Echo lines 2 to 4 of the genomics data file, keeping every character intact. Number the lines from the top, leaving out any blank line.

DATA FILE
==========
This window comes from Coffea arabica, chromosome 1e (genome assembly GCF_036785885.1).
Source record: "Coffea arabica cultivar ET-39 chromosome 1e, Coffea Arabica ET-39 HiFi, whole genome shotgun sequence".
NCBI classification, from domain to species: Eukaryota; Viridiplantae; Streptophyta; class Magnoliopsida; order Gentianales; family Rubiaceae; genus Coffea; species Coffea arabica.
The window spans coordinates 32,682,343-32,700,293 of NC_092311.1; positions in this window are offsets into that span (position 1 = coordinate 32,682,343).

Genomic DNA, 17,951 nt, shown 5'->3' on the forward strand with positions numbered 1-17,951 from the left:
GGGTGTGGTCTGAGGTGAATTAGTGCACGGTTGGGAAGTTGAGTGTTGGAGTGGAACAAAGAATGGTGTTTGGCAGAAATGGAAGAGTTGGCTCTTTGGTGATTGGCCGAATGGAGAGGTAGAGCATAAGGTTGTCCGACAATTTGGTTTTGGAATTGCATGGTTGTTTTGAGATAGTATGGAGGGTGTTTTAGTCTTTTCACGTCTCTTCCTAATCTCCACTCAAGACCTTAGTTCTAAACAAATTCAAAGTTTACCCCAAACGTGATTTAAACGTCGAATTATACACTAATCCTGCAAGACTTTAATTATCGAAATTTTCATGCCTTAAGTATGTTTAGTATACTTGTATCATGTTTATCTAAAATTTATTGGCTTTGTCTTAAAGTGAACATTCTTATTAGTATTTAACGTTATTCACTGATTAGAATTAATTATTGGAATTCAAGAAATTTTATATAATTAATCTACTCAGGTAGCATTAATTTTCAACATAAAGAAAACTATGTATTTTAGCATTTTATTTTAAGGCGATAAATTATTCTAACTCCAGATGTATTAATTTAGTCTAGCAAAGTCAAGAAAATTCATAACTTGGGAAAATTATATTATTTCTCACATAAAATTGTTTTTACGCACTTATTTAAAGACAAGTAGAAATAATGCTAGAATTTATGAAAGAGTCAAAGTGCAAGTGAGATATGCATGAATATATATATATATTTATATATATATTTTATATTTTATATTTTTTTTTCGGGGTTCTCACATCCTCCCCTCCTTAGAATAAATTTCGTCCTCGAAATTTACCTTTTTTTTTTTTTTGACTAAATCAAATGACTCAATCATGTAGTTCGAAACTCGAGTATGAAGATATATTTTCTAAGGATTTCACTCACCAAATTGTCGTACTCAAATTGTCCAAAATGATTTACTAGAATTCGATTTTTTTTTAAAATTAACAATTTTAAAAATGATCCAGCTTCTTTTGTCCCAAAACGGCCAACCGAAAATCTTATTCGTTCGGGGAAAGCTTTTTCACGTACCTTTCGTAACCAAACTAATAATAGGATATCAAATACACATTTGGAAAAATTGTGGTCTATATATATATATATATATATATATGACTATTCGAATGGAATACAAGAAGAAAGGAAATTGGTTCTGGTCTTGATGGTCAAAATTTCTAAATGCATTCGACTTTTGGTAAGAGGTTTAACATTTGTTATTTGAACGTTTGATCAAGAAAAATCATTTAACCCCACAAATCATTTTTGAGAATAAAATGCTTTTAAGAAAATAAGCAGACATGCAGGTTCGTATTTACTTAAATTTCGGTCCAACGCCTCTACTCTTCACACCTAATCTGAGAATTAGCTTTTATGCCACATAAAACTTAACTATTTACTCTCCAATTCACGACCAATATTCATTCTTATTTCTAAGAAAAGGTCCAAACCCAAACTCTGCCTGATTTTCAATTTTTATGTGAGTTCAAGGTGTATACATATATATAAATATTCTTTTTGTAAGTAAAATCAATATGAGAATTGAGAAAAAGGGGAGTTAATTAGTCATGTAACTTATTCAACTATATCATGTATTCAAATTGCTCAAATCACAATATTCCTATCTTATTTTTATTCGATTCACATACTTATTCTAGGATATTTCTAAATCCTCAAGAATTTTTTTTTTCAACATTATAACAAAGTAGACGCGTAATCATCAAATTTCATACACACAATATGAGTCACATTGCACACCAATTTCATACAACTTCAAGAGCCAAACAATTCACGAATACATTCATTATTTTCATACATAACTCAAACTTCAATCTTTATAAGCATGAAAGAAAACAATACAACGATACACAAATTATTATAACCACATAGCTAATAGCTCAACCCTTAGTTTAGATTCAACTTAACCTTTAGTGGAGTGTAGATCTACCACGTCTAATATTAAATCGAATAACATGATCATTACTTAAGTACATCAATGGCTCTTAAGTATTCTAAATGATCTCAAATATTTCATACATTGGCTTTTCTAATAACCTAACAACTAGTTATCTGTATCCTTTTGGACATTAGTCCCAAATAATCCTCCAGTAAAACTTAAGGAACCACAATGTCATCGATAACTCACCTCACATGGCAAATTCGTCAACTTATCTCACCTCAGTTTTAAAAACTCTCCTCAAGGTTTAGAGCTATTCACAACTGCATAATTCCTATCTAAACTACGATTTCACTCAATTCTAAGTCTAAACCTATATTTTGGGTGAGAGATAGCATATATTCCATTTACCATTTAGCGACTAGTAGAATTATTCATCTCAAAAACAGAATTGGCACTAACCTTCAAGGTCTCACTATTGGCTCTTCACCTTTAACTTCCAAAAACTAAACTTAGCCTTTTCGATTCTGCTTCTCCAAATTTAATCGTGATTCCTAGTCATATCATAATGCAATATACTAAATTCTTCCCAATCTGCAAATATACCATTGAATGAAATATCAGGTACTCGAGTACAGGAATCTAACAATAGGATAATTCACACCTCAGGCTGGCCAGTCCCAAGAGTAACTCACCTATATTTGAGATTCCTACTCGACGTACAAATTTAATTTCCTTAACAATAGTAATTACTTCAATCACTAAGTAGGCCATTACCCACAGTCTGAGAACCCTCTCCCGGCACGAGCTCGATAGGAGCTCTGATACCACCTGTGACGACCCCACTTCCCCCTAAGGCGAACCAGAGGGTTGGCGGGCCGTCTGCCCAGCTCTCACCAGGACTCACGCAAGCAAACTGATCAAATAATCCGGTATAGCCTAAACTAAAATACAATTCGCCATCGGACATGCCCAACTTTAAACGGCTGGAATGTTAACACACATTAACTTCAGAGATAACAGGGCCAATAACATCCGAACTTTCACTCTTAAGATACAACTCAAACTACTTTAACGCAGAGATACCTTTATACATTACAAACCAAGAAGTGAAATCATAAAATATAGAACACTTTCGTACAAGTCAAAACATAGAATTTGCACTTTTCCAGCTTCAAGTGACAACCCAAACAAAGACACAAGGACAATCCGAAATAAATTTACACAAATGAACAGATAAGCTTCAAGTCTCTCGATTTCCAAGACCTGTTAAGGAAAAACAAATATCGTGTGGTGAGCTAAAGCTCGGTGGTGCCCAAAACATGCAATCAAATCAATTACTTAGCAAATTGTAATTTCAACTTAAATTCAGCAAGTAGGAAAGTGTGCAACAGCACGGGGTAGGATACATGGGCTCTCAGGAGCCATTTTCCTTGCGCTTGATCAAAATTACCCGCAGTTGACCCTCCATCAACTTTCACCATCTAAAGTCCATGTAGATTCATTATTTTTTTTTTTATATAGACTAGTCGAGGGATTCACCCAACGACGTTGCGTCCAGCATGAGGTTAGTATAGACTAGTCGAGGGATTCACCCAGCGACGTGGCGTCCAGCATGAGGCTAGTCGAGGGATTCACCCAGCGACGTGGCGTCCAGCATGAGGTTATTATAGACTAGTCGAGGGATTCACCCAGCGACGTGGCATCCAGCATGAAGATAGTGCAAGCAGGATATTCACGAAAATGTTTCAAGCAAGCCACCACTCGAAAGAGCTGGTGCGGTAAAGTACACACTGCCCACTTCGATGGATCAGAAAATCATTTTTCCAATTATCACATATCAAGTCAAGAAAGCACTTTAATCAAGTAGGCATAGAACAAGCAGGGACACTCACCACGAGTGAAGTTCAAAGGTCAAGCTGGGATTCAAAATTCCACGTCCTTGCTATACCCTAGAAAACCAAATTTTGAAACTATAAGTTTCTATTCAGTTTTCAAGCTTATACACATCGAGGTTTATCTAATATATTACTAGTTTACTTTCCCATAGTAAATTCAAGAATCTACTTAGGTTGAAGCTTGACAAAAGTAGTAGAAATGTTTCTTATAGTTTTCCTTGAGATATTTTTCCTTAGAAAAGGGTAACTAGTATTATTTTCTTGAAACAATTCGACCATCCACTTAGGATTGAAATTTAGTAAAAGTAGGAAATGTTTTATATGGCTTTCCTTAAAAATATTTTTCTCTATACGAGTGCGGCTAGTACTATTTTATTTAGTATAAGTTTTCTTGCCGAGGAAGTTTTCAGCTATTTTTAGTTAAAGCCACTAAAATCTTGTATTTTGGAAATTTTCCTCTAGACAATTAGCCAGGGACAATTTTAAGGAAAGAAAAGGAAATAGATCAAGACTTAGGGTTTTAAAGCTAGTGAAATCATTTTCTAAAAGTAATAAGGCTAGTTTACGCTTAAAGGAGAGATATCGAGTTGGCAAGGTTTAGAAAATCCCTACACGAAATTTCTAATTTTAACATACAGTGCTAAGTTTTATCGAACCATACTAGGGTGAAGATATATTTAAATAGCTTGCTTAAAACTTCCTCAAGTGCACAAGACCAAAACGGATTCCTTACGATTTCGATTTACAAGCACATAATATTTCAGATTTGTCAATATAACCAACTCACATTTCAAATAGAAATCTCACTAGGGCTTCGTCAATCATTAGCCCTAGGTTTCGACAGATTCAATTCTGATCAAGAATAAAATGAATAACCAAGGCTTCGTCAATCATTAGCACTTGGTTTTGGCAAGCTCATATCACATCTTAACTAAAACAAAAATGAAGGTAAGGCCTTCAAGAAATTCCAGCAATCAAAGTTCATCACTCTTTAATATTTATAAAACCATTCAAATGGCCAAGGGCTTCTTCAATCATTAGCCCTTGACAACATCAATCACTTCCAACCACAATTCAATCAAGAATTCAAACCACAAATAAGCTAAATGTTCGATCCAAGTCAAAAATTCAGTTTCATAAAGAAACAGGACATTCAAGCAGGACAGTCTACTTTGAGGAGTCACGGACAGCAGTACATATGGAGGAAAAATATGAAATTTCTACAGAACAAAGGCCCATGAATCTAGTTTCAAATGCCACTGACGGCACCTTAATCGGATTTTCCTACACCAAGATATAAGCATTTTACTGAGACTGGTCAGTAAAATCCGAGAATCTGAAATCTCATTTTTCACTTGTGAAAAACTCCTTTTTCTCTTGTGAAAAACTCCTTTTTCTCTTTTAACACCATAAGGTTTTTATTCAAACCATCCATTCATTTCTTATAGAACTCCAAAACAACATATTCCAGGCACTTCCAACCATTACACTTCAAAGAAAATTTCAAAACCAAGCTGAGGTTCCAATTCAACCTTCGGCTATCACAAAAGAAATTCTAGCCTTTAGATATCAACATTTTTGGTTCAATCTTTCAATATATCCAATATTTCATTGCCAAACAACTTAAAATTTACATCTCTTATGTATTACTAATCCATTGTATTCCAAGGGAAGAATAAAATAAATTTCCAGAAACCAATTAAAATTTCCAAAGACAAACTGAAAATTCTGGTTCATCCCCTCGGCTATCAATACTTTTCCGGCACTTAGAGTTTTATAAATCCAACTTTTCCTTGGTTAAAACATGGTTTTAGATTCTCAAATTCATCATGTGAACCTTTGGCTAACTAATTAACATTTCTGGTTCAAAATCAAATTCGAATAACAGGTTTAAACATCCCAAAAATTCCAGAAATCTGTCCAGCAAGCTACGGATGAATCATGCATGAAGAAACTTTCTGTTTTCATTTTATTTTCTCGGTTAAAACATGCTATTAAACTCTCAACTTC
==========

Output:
Source record: "Coffea arabica cultivar ET-39 chromosome 1e, Coffea Arabica ET-39 HiFi, whole genome shotgun sequence".
NCBI classification, from domain to species: Eukaryota; Viridiplantae; Streptophyta; class Magnoliopsida; order Gentianales; family Rubiaceae; genus Coffea; species Coffea arabica.
The window spans coordinates 32,682,343-32,700,293 of NC_092311.1; positions in this window are offsets into that span (position 1 = coordinate 32,682,343).